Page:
You might be familiar with the new task manager in Windows 8. While the performance tab in the task manager provides you with details about various resources and their current status, Resource monitor is a dedicated utility that provides you with information about your resources in great details.
Resource monitor provides you with detailed information about every aspect of the resources being consumed. It provides you with details about the CPU, Disk, Network, Memory with easy to understand graphs as shown in the screenshot above. The resource monitor has not gone through much changes in looks and feels the same as it was in the Windows 7. This tutorial will provide you with the instructions to open resource monitor in Windows 8 and the information about resource monitor in Windows 8.
How to open Resource Monitor in Windows 8:
The resource monitor in Windows 8 is deeply hidden in the new operating system. The simplest way to open is to press the combination of CTRL+ALT+DEL to open up the task manager; now just switch to the performance tab and just click on the button which says Open Resource Monitor as pointed out in the screenshot below.
This will open up the Resource Monitor. There is another method to open Resource Monitor but it is too darn long. If you wrote it here in a step-by-step manner it would make this post extremely long and boring. Anyway in short it would be like Control Panel > System and Security > Administrative tools > Computer Management > Performance > Open Resource Monitor.
Features of Resource Monitor in Windows 8:
- This in-built application solves the problem of what is the computer doing. Resource Monitor in Windows 8 provides you with a method to look at the functioning of the computer in great detail. This simple tool is particularly useful if you are encountering problems with your system; there are applications that can solve these problems but Resource monitor in Windows 8 provides you with a method to look at these problems.
- When you open up the Resource monitor, it will open up with the overview tab. This part of the application provides you with all the general overview about all the resources of the system. Here you will be able to see activity graphs of CPU, Disk, Network, and Memory as shown in the first screenshot of this post.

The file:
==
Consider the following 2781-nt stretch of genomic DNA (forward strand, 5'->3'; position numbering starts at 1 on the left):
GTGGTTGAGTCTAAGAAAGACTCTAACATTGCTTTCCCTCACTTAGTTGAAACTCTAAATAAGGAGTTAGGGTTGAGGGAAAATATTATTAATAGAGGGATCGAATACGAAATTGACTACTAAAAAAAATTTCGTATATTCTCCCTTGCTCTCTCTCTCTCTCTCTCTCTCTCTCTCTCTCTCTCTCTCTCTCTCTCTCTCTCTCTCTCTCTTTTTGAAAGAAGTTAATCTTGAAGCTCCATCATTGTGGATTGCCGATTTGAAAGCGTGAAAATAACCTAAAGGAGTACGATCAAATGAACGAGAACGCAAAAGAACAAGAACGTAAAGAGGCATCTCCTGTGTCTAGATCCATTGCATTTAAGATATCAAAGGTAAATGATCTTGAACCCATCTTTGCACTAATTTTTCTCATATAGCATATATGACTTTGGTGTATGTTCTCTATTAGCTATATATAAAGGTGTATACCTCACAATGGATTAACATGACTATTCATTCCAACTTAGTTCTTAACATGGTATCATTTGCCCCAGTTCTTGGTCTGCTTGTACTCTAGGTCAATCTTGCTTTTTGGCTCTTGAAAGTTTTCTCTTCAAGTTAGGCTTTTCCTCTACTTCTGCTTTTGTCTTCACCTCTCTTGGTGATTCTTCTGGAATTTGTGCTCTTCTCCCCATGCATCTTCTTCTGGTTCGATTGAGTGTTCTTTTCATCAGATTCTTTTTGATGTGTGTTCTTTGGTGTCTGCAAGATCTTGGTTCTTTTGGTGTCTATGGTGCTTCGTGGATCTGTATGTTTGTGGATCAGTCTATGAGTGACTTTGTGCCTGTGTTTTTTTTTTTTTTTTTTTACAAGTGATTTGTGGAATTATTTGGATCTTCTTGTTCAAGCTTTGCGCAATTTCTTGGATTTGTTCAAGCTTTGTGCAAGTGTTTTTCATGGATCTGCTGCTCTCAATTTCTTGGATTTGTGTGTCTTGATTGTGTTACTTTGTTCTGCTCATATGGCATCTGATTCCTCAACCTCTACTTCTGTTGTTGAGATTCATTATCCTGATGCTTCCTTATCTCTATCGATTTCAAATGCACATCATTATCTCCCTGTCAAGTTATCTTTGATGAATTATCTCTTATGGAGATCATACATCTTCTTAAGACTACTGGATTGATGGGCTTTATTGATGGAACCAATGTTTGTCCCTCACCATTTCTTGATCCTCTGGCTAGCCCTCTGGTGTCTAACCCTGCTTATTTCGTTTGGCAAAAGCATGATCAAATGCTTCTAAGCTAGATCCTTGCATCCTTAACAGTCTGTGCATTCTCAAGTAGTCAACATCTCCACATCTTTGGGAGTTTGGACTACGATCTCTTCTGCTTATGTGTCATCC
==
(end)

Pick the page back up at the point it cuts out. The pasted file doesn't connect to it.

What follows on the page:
- In the first point of this part of the post I discussed that you can use this application to detect problems, now I am going to discuss how to do so. You will notice that in idle state the graphs will remain quite flat and you will notice only some activity on the graphs. Now if you start downloading something you will be able to see a clear spike in the network usage graph. If you see unexpected or unexplained spikes in the graph while your computer is in idle state, then you might be dealing with malware or some program that is not responding or acting properly.
- The CPU tab in the resource monitor in Windows 8 provides you with detailed information about the CPU and its usage in particular. The graphs here display the Total as well as the individual CPU core usage. This part of the application provides you with details about the Processes, services, associate handles etc in quite a bit of detail.
- Memory usage tab in the resource monitor, as the name suggests, provides you with the details about the memory usage. This part of the application shows you in detail how much memory has been consumed by a process. Also in the lower part of the window a color coded bar displays the distribution of the memory in a simple and easy to understand manner.
- The disk usage tab provides you with details about the hard disk usage in your computer. This tab provides you with disk activity; which is shown in terms of processes and show a simple to follow graph as shown in the screenshot below.
- The network tab displays information in a similar manner to the disk tab, where the network activity of a particular process is listed as shown in the screenshot below. Also the graphs of each network interface are presented separately, so that you may know what each of the interfaces are doing.